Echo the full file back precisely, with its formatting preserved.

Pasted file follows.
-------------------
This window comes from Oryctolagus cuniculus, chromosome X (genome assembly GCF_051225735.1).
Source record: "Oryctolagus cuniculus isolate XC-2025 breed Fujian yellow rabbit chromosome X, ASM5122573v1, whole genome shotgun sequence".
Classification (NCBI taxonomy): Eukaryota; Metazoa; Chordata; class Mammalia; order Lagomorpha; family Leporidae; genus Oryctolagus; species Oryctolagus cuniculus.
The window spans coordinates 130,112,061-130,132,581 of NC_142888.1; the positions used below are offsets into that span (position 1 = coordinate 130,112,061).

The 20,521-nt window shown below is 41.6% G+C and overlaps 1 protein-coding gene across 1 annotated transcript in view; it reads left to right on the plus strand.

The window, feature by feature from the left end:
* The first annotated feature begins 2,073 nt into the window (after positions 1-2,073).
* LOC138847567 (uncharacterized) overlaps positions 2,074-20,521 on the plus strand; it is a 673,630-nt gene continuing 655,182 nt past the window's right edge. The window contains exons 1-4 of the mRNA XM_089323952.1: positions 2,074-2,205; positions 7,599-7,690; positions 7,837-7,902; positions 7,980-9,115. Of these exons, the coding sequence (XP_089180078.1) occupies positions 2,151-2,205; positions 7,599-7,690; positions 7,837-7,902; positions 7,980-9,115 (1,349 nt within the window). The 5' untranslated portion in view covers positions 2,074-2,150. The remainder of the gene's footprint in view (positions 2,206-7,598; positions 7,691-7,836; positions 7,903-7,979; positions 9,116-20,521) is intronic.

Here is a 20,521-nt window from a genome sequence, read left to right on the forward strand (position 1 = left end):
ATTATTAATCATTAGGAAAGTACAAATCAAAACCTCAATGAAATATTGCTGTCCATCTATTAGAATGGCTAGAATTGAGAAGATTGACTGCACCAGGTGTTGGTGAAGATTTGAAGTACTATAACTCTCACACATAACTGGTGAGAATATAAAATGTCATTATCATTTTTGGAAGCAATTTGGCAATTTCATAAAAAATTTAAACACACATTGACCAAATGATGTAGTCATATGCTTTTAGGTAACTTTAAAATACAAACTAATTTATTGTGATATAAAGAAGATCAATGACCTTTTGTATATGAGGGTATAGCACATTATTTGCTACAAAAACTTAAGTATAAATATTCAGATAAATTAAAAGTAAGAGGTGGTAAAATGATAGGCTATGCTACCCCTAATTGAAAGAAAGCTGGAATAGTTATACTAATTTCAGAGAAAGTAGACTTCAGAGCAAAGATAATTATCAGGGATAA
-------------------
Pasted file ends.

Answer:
This window comes from Oryctolagus cuniculus, chromosome X (genome assembly GCF_051225735.1).
Source record: "Oryctolagus cuniculus isolate XC-2025 breed Fujian yellow rabbit chromosome X, ASM5122573v1, whole genome shotgun sequence".
Classification (NCBI taxonomy): Eukaryota; Metazoa; Chordata; class Mammalia; order Lagomorpha; family Leporidae; genus Oryctolagus; species Oryctolagus cuniculus.
The window spans coordinates 130,112,061-130,132,581 of NC_142888.1; the positions used below are offsets into that span (position 1 = coordinate 130,112,061).

The 20,521-nt window shown below is 41.6% G+C and overlaps 1 protein-coding gene across 1 annotated transcript in view; it reads left to right on the plus strand.

The window, feature by feature from the left end:
* The first annotated feature begins 2,073 nt into the window (after positions 1-2,073).
* LOC138847567 (uncharacterized) overlaps positions 2,074-20,521 on the plus strand; it is a 673,630-nt gene continuing 655,182 nt past the window's right edge. The window contains exons 1-4 of the mRNA XM_089323952.1: positions 2,074-2,205; positions 7,599-7,690; positions 7,837-7,902; positions 7,980-9,115. Of these exons, the coding sequence (XP_089180078.1) occupies positions 2,151-2,205; positions 7,599-7,690; positions 7,837-7,902; positions 7,980-9,115 (1,349 nt within the window). The 5' untranslated portion in view covers positions 2,074-2,150. The remainder of the gene's footprint in view (positions 2,206-7,598; positions 7,691-7,836; positions 7,903-7,979; positions 9,116-20,521) is intronic.

Here is a 20,521-nt window from a genome sequence, read left to right on the forward strand (position 1 = left end):
ATTATTAATCATTAGGAAAGTACAAATCAAAACCTCAATGAAATATTGCTGTCCATCTATTAGAATGGCTAGAATTGAGAAGATTGACTGCACCAGGTGTTGGTGAAGATTTGAAGTACTATAACTCTCACACATAACTGGTGAGAATATAAAATGTCATTATCATTTTTGGAAGCAATTTGGCAATTTCATAAAAAATTTAAACACACATTGACCAAATGATGTAGTCATATGCTTTTAGGTAACTTTAAAATACAAACTAATTTATTGTGATATAAAGAAGATCAATGACCTTTTGTATATGAGGGTATAGCACATTATTTGCTACAAAAACTTAAGTATAAATATTCAGATAAATTAAAAGTAAGAGGTGGTAAAATGATAGGCTATGCTACCCCTAATTGAAAGAAAGCTGGAATAGTTATACTAATTTCAGAGAAAGTAGACTTCAGAGCAAAGATAATTATCAGGGATAA